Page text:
Last year Brad Smith provided this blog with a post that gives an overview of fusion voting laws in New York State. In this post I would like to look into a case study that, for some, sheds some doubt on the desirability of fusion voting laws. The Independence Party of the State of New York (IPNY) is a minor party that states on its website, “candidates and elected officials should be free to tell the voters what their views are, without dictates from political party bosses, special interest groups and restrictive party platforms.” With this in mind, in most elections the IPNY has preferred to endorse major party candidates under the fusion voting system, rather than nominate their own (they last endorsed Andrew Cuomo for governor, for instance).
Because of fusion voting laws, the IPNY appears on the ballot year-in year-out, despite this general (though not absolute) refusal to nominate separate candidates. This is coupled with a lack of discernable political position, which sharply contrasts to many of New York’s other minor parties that owe their existence to the fusion system, such as the Conservative Party (on the right) and the Working Families Party (on the left). One New York Times columnist called the IPNY, “a bizarre amalgam of right-wing populists married to black leftists and once led by Fred Newman, a Marxist therapist…” In the party’s defense, its website does include a few statements on policy positions, such as an opposition to Common Core and a support for the Dream Act.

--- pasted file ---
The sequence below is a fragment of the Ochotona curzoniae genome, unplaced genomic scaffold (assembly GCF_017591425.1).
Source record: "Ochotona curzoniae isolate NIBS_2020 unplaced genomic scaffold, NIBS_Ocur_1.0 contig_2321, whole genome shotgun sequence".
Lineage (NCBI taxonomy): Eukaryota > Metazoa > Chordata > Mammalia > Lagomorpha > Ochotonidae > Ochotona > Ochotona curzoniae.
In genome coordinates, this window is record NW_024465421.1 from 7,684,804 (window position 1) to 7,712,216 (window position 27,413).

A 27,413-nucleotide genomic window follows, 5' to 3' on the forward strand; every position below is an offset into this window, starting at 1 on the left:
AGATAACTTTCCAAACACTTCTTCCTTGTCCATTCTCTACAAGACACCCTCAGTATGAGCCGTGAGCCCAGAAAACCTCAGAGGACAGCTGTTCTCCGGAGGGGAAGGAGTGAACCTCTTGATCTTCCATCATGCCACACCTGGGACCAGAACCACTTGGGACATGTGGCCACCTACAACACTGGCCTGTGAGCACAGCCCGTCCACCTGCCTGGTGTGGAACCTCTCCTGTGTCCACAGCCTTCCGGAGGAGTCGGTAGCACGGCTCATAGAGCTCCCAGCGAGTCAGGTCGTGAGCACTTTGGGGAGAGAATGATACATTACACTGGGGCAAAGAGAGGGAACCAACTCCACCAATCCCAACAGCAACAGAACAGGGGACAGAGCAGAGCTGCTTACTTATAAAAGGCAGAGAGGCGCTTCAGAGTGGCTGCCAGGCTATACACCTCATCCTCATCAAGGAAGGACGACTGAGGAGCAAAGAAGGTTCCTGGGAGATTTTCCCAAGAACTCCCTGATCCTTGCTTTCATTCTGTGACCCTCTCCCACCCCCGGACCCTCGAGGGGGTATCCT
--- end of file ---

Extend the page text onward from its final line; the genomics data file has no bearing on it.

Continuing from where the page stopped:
Due to the IPNY’s name and non-ideological stance, some confusion may arise. In 2014, the Daily News found that out of 200 Independence Party members, 169 thought that they were registered as (small-i) “independents,” as in members of no party, rather than members of an actual party called the “Independence Party.” As of 2012, the state’s Board of Elections numbered the party’s official membership at 474,011 voters. If the Daily News’ survey is accurate (and of course it may not be) then as many as 400,000 New York are accidental members of the IPNY. Iin response to this criticism, the IPNY has called for New York to revise their voter registration forms to make them less confusing.